By Jim Schutze
By Rachel Watts
By Lauren Drewes Daniels
By Anna Merlan
By Lee Escobedo
Charles Matthews, a deputy superintendent from a small school district near Houston, took over as superintendent in 1984 and delivered it three years later to full accreditation.
Matthews is widely credited with having wiped some of the grime off the district's image, at least during the beginning of his 10-year term. He installed programs popular with working parents--including early-childhood development programs for 3-year-olds and Saturday tutoring--and had scattered success raising the district's scores on statewide tests. In 1991, he was named the Texas Association of School Boards' superintendent of the year.
"I will take the blame for what is good and bad in this district," Matthews told a meeting of Wilmer-Hutchins residents in July.
The handsome, square-framed 56-year-old pushed his hands into the pockets of his dark-blue double-breasted suit and added, "When I was here this district was in the best financial position of any low-wealth district in the state of Texas...The newspapers weren't out there killing us." Matthews declined to be interviewed for this story.
Not that all publicity during Matthews' regime was positive. The Dallas County District Attorney's Office investigated Wilmer-Hutchins several more times in the late '80s, looking into residents' allegations of fiscal mismanagement and theft. Again, no charges were brought.
By several accounts, Matthews wasn't beyond meddling in electoral politics himself to keep friendly faces on the board.
Dorthea Thomas, an affable woman whose political opinions hold some sway in her neighborhood, recalls how Matthews and trustee Eddie Washington came to her school in 1987 and pulled her out of the class in which she worked as a teacher's aide. "We went out to the Coke machine and Dr. Matthews bought me a Coke. He said, 'I'd love to see Mr. Warren back on the board. Do what you can do.'"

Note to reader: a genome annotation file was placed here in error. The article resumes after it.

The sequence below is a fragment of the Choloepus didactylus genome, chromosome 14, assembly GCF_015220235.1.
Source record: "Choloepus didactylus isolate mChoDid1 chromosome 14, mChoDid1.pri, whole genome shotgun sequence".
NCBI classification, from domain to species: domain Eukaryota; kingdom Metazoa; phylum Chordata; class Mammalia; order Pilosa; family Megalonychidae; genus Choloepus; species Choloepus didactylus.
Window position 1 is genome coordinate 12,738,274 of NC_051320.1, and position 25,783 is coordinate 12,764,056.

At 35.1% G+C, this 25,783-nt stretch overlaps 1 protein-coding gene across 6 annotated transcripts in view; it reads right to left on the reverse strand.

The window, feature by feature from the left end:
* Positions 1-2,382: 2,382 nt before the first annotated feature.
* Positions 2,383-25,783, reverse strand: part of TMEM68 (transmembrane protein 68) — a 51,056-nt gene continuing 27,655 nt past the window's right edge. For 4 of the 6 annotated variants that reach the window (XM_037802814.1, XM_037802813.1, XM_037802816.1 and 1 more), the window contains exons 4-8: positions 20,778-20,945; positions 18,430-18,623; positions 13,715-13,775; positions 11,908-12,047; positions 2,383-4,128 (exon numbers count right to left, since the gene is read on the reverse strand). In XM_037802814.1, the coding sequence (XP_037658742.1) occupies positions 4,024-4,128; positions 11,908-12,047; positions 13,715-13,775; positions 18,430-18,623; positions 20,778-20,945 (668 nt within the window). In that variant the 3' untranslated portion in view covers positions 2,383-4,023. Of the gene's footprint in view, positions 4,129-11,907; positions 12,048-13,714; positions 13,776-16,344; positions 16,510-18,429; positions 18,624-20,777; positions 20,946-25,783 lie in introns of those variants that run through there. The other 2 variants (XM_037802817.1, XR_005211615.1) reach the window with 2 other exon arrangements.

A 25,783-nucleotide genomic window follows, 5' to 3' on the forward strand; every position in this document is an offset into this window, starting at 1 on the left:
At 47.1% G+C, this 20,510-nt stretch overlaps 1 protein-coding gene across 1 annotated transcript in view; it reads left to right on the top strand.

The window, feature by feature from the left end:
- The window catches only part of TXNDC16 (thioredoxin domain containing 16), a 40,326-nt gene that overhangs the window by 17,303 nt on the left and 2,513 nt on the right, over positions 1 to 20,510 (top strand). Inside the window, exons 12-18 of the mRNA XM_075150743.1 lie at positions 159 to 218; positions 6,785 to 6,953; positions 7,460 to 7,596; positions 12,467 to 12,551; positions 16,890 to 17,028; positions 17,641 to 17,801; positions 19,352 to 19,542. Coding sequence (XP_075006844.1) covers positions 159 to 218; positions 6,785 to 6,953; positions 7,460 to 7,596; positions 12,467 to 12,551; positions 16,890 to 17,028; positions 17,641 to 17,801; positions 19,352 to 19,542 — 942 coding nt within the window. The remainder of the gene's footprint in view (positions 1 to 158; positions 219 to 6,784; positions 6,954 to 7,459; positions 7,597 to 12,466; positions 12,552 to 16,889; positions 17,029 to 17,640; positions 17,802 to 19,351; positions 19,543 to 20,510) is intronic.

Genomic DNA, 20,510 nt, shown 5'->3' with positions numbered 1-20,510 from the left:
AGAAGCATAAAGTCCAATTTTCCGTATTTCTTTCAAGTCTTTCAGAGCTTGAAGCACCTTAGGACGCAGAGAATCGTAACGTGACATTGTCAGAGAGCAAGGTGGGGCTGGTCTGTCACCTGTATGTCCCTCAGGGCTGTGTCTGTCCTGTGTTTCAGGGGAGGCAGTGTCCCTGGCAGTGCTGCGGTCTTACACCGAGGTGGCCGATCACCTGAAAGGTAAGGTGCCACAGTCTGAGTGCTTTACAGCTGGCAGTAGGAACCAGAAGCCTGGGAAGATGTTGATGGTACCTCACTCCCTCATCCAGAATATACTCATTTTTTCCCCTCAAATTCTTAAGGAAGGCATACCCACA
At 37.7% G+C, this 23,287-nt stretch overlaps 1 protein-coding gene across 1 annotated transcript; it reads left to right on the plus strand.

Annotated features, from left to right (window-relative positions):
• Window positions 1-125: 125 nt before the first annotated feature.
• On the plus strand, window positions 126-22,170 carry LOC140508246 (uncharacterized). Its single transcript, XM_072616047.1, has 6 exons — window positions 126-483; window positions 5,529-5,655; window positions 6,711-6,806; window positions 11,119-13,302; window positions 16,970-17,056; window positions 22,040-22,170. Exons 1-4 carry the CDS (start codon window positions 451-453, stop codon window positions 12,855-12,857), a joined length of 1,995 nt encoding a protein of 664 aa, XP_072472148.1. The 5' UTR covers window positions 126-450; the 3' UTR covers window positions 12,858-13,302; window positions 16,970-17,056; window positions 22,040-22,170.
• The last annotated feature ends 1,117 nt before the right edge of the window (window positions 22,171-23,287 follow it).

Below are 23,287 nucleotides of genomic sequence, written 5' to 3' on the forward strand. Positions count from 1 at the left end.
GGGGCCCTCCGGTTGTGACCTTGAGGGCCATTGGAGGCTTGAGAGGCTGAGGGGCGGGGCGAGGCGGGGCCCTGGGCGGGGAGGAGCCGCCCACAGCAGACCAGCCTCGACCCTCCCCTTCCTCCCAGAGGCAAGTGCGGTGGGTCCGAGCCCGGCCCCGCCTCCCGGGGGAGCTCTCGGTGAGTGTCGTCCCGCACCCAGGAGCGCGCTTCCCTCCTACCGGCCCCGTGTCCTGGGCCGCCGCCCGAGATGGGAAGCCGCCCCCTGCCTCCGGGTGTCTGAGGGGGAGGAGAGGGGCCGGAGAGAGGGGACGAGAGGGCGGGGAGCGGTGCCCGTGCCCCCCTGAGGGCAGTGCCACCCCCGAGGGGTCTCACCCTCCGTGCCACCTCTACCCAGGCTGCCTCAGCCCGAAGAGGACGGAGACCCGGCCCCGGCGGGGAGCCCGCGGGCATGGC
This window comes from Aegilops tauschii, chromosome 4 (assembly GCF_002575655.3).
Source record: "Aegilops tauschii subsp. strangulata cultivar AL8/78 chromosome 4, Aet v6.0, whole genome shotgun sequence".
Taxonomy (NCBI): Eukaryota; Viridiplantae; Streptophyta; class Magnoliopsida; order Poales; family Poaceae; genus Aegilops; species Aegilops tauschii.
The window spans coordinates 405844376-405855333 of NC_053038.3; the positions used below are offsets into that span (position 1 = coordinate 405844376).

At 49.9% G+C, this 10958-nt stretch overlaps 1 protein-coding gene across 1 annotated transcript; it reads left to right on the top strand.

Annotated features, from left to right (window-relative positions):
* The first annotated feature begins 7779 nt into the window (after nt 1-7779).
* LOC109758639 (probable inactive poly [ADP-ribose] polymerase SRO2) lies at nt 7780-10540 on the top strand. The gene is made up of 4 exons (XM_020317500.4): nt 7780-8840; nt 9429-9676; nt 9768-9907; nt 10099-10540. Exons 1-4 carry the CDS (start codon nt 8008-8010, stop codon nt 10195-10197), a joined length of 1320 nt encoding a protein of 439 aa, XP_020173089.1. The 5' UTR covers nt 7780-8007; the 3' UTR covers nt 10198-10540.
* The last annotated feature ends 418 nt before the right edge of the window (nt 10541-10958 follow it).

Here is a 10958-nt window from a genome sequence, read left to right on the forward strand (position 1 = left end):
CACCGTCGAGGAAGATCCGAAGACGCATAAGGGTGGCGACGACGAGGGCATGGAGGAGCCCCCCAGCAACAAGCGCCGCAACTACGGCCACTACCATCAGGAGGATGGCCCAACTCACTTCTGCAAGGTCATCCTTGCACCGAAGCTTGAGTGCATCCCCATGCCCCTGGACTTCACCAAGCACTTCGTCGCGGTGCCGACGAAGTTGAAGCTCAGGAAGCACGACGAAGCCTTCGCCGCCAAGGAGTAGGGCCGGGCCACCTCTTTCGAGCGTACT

Thomas remembers that she preferred James Warren's opponent, so she agreed with Matthews but didn't follow through. In another election, she says, the principal of her school handed her a pile of leaflets making "dirty, filthy" attacks on a slate of candidates Matthews opposed, and asked her to hand them out.
Ironically, just a year after the school board association bestowed its award on Matthews, state education officials became concerned with student achievement in the district once again. Grades five, seven, nine, and 11 all were deemed to be low-performing on achievement tests, and state inspectors found that the district's plans to turn things around "lacked clear focus."
In the spring of 1993, the dropout rate in grades seven through 12 hit 19 percent. Only one out of seven eighth graders at Kennedy-Curry Junior High made the minimum passing score on all three sections of the TAAS test. A year later, the board sent Matthews packing, and then-board president Glenn Mills told reporters that miserable test scores were the reason for his departure.
But some say Mills had other, more serious reasons for maneuvering Matthews out--reasons that allegedly were discussed at an illegal meeting he had organized at trustee Joan Bonner's house. Bonner, a nurse, and former trustee Brenda Duff, a probation officer on disability, say they were both newly elected, and nobody had bothered to explain to them that a majority of the board could only discuss business at publicly posted meeting times. Mills obviously knew, they say. He hid his car when he came to Bonner's house.
During the meeting, Duff recalls, Mills painted Matthews as a womanizer. An employee had filed a sexual harassment grievance against Matthews that summer, and the board members discussed it that day.
In a written complaint to Matthews, payroll clerk Sharon Rosales said: "I have had you ask if you could run your fingers through my hair; I have had you ask me to go to lunch with you...I have had you ask if my husband beat me and if so, if I enjoyed it, because you felt that a lot of women get turned on by this."
Rosales also accused Matthews of making ethnic slurs. "I have dealt with you asking what 'Poncho' had for breakfast...I have had you ask how big 'Poncho' was, because all Mexican men were either short and fat or tall and skinny."
In a July 11 letter to Matthews, Mills wrote that the board had determined that "some of her [Rosales'] allegations are credible." The letter urged Matthews to change his ways, and informed him that the complaint would become part of his permanent record, pending his appeal.
A letter from the district's lawyer to Rosales six months later states that Matthews had wanted to rebut her allegations, but had since left the district. The board considered the matter closed.
The board's current squabbles stem from Matthews' ouster, which Lunita White and others refused to accept. The split vote to hire his successor early last year foreshadowed the hellish infighting to come.
The new superintendent was Delores Roberts-Quintyn, who was promoted from her position as the district's research director. Although an insider herself, Roberts-Quintyn pushed during her first several months to replace Matthews' top managers, and provoked an open bureaucratic war.
"There was resentment, yes," says Mills, who was Roberts-Quintyn's chief supporter on the board. Anyone replacing the old Matthews people was dubbed an outsider, he adds. "I heard the statement, 'Dallas rejects.' All she is bringing in are 'Dallas rejects.'"